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In the 1960’s there was only one way to buy music, you had to go to a ‘record shop’ and hand over your money. A ‘single’ in those days cost six shillings and eight pence, you could therefore buy three for a pound. I remember once as a boy being asked if I’d like a record for my birthday. Of course I said yes and asked for a Kinks song. When the day arrived I was thrilled to receive not one but three records, the Kinks song, a Hollies hit and I think the third one was a Beatles song. I played them over and over again.

Now, it is so much easier. Log on to iTunes, put in your password, search for the song, click buy and you can play it a few second later. Excellent. Time has moved on. What has also changed is that albums are better value for money than they used to be, and more people now buy albums than singles. In the 1960’s you had to sell shed loads of singles to get in to the charts and on to ‘Top of the Pops’. Top of the Pops was a popular BBC TV Music Chart show often presented by Jimmy Savile. Let’s not go there.

Now singles are sold in much smaller quantities and it doesn’t take much to get a single into the charts. Often now social media websites, like Twitter and Facebook, feature campaigns people have started to get a certain record up the charts, often for no particularly good reason. A popular one is to try to get a song to the Christmas Number One in the charts, just so it beats the Christmas song released by the winner of the Simon Cowell TV show ‘X Factor’.  Some people don’t like Simon Cowell, I can’t imagine why, and would prefer another song to hit number one rather than his latest dull offering. Last Christmas, no not the Wham song, Christmas 2012, this happened. The number one slot was taken by a charity record, a reworking of the Hollies hit ‘He Ain’t Heavy, He’s My Brother’ by the Justice Collective. It featured artists like Glen Tilbrook, Rebecca Ferguson, Holly Johnson, Melanie C and many others.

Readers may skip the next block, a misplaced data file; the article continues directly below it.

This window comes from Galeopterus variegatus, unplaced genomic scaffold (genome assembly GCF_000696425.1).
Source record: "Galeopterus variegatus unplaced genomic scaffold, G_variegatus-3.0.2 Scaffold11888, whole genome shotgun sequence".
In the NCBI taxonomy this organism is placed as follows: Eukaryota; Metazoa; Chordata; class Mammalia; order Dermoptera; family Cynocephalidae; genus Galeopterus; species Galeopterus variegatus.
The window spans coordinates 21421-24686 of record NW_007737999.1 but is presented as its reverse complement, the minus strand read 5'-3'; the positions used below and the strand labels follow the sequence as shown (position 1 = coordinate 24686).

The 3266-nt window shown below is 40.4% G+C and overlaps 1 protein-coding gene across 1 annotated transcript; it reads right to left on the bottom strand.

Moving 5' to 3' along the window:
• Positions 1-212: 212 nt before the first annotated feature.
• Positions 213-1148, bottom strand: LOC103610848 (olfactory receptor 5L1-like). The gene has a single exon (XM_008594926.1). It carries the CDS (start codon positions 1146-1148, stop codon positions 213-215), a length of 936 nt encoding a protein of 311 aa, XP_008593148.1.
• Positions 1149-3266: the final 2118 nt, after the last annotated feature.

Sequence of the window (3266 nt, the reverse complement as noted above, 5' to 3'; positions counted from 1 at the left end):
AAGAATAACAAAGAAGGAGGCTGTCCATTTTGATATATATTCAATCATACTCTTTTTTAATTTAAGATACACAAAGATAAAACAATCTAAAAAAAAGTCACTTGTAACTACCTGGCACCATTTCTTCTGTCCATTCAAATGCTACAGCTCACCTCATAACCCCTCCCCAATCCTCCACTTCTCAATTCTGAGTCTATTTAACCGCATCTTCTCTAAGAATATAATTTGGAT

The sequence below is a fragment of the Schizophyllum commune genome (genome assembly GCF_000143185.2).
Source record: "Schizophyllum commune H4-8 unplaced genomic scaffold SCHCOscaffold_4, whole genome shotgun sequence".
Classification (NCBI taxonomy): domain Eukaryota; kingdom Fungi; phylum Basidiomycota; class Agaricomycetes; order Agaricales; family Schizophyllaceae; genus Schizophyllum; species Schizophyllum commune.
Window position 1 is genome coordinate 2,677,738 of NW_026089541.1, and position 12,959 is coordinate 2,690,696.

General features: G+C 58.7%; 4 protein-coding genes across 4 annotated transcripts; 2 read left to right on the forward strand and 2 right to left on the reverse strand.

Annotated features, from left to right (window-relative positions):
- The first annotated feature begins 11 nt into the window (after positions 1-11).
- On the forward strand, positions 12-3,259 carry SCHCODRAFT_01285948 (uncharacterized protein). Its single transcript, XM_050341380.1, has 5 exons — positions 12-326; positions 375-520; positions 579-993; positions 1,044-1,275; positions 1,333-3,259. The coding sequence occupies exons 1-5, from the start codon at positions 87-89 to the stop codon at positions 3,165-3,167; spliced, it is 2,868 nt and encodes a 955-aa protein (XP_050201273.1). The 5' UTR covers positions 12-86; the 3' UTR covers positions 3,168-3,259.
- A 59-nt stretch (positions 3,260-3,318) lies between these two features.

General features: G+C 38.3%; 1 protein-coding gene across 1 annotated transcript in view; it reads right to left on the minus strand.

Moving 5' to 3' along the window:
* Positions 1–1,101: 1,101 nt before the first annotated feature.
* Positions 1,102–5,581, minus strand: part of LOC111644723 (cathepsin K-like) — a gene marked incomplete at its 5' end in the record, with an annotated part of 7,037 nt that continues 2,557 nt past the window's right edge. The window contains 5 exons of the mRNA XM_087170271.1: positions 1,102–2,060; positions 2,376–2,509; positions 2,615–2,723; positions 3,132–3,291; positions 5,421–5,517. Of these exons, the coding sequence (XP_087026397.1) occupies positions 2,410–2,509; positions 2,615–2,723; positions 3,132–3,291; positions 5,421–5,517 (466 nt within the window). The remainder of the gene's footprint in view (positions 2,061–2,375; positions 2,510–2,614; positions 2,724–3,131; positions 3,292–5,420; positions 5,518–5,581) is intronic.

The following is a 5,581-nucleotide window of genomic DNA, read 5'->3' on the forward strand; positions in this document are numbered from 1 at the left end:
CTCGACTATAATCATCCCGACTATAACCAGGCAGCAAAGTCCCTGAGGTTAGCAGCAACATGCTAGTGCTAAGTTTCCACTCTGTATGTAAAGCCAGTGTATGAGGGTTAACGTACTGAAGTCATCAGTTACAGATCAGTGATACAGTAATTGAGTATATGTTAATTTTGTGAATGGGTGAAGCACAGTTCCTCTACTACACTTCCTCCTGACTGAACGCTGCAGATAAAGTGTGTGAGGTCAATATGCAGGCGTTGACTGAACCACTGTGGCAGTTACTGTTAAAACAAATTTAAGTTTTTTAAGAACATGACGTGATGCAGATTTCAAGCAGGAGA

It’s happening right now. There is a song called ‘Ding Dong The Witch is Dead’ that is suddenly selling well on iTunes. This is a song from the 1939 Film ‘The Wizard of Oz’ which starred Judy Garland. The song is 51 seconds long, is terrible and costs 79p to download.

Last week it was selling no copies at all, next week it will sell no copies at all, why is it selling now? It’s because it’s been linked to the recent death of Margaret Thatcher. Margaret Thatcher was prime minister of the UK for eleven and a half years from 1979 to 1991. She was a strong woman who knew her own mind and unlike most of todays politicians, was anything but bland. Some idolised her, others didn’t quite see eye-to-eye with her.

I can understand those who weren’t that keen on her politics not shedding a tear at her loss, but why on earth would anyone want to pay 79p to download a 51 second song that is 74 years old. This song selling well does not affect the Thatcher family in any way. Nobody gains anything, except Apple who take a 30% commission on all downloads.

Unlike the three singles that I got for my birthday all those years ago and played over and over again, I don’t think anyone will be putting ‘Ding Dong The Witch is Dead’ on repeat play.  It’s not my concern whether people are happy or sad at the lost of an 87 year old grandmother, but there are better ways to spend 79p than on a song you will never play.